Christie's Denials Don't Squelch Candidacy Rumors New Jersey Gov. Chris Christie has repeatedly said he does not plan on running for president in 2012. That hasn't quashed speculation that he'll reconsider. And nothing Christie said during an appearance at the Ronald Reagan Library in California seemed to dampen the hopes of his fans.
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Christie's Denials Don't Squelch Candidacy Rumors

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Christie's Denials Don't Squelch Candidacy Rumors

Christie's Denials Don't Squelch Candidacy Rumors

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  • <iframe src="" width="100%" height="290" frameborder="0" scrolling="no" title="NPR embedded audio player">
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The rumors have been swirling more intensely than ever around New Jersey Governor Chris Christie. The big question: Will he or won't he jump into the Republican presidential field? Well, Christie spoke last night at the Ronald Reagan Library in Simi Valley, California, and nothing he said seemed to dampen the hopes of his fans. NPR's Ina Jaffe reports.

INA JAFFE: Chris Christie has said he's not running for president before. He's been governor only since 2010. He says that he doesn't feel ready, that it's not in his heart. Then came the reports in the last couple of days that he'd been meeting again with major GOP powerbrokers. That's good news for Joe Capezza, who came to hear Christie speak last night.

JOE CAPEZZA: I think he'd make an outstanding candidate. He brings a fresh perspective to government. And he's a no-nonsense type of governor.

JAFFE: Do you still hold hope he'll reconsider?

CAPEZZA: I still hold out hope. Yes. I'm the eternal optimist.

JAFFE: When Christie took the stage, he, of course, praised Ronald Reagan as a role model, talked about how America can't lead the world unless the country pulls together to solve problems. Most of all, he said he believed in telling people the uncomfortable truth, which he had plenty of chances to do when he took questions after the speech. This was question number two.

UNIDENTIFIED MAN: Are you reconsidering or are you standing firm?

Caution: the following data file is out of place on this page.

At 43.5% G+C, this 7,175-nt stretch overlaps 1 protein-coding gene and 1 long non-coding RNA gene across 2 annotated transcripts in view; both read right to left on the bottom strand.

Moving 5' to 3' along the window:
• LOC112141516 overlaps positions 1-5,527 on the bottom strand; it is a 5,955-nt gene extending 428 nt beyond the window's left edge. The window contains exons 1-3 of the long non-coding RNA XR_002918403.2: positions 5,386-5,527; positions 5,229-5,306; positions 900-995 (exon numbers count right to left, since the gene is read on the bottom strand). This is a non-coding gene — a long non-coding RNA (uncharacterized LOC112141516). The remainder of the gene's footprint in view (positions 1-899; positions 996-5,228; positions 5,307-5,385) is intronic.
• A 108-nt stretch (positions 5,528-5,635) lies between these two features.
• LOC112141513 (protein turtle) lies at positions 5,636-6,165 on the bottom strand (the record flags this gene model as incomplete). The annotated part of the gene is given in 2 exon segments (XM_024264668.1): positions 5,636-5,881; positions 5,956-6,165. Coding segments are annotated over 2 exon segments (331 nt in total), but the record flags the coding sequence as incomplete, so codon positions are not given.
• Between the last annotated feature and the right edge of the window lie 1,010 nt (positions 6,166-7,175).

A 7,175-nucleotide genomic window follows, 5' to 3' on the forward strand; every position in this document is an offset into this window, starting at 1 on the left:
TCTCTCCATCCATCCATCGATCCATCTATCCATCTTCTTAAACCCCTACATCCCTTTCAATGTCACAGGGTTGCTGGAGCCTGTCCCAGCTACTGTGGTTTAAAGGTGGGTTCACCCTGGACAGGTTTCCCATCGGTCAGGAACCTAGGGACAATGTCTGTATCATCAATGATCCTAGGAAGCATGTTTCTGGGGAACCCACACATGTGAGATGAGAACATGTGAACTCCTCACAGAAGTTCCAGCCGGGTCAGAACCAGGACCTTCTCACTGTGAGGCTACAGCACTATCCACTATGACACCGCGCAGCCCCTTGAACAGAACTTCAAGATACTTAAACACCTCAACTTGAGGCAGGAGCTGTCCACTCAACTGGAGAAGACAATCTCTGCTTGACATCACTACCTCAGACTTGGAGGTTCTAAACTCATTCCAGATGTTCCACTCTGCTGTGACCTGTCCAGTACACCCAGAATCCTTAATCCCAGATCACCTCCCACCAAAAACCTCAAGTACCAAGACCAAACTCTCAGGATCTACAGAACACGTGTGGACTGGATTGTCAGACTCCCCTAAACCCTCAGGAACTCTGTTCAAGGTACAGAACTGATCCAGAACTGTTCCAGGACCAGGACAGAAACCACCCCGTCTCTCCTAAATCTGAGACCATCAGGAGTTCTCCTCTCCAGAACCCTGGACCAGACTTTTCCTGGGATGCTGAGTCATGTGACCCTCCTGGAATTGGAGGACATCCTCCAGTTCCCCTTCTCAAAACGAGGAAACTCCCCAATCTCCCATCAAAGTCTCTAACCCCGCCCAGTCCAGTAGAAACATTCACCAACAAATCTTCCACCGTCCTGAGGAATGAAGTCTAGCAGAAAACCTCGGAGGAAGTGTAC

CHRIS CHRISTIE: Listen, I have to tell you the truth. You folks are an incredible disappointment as an audience.


CHRISTIE: The fact that that took to the second question...


JAFFE: Christie referred the crowd to a nearly two-minute montage of his many previous denials that the website Politico put together.


MAN: Going to run?

CHRISTIE: No. Not going to happen.

UNIDENTIFIED WOMAN: You're still saying categorically not running in 2012.

CHRISTIE: No. I'm not running. I'm 100 percent certain I'm not going to run. I don't want to run. I don't feel like I'm ready to run. First, you have to have - in your heart you've got to want it more than anything else, more than anything else. I don't want it that badly.

JAFFE: But that wasn't enough for this New Jersey transplant.

WOMAN: As my Italian mother, she told me to tell you that you've got to run for president.


JAFFE: Another woman in the audience thought begging might work.

WOMAN: I really implore you, as a citizen of this country, to please, sir, to reconsider. Don't even say anything tonight. Of course you would. Go home and really think about it. Please.


JAFFE: Christie's appeal to Republicans is undeniable. He's charismatic, blunt, even confrontational. He's pushed through changes to public employee benefits and a cap on property taxes, both of which are popular with conservatives. But the clamor for Christie to throw his hat in the presidential ring isn't all about him, says former Republican communications consultant Dan Schnur.

DAN SCHNUR: There would probably not be this kind of speculation about a Christie candidacy if Perry had not run into his recent troubles.

JAFFE: Texas Governor Rick Perry became the frontrunner right after he got into the presidential race. But then he had lackluster performances in three debates and disappointed conservatives with his position on illegal immigration. Former frontrunner Mitt Romney remains popular with much of the party establishment, but that's not enough these days, says Schnur.

SCHNUR: Previous establishment candidates were favored by the party hierarchy and the grassroots ultimately fell into line. Well, the Republican Party grassroots, the Tea Party and other activist organizations, are much stronger and much more influential.

JAFFE: Ina Jaffe, NPR News, Simi Valley, California.

GREENE: And we'll be following the presidential campaign straight to the finish right here at NPR News.

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